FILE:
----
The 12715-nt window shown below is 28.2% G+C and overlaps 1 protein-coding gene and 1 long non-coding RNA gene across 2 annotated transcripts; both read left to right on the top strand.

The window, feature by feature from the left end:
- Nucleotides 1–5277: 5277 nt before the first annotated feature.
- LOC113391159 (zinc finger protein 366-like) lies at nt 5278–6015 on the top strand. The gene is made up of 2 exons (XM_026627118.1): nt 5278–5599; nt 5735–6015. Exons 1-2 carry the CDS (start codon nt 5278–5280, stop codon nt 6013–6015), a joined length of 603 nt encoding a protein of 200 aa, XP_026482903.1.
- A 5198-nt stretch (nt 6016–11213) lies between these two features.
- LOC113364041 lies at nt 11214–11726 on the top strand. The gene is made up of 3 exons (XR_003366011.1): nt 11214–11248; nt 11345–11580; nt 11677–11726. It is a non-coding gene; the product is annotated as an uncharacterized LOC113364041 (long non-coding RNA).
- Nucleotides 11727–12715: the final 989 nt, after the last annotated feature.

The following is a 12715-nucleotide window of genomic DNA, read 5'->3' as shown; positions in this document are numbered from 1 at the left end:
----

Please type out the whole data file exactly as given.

The 12715-nt window shown below is 28.2% G+C and overlaps 1 protein-coding gene and 1 long non-coding RNA gene across 2 annotated transcripts; both read left to right on the top strand.

The window, feature by feature from the left end:
- Nucleotides 1–5277: 5277 nt before the first annotated feature.
- LOC113391159 (zinc finger protein 366-like) lies at nt 5278–6015 on the top strand. The gene is made up of 2 exons (XM_026627118.1): nt 5278–5599; nt 5735–6015. Exons 1-2 carry the CDS (start codon nt 5278–5280, stop codon nt 6013–6015), a joined length of 603 nt encoding a protein of 200 aa, XP_026482903.1.
- A 5198-nt stretch (nt 6016–11213) lies between these two features.
- LOC113364041 lies at nt 11214–11726 on the top strand. The gene is made up of 3 exons (XR_003366011.1): nt 11214–11248; nt 11345–11580; nt 11677–11726. It is a non-coding gene; the product is annotated as an uncharacterized LOC113364041 (long non-coding RNA).
- Nucleotides 11727–12715: the final 989 nt, after the last annotated feature.

The following is a 12715-nucleotide window of genomic DNA, read 5'->3' as shown; positions in this document are numbered from 1 at the left end: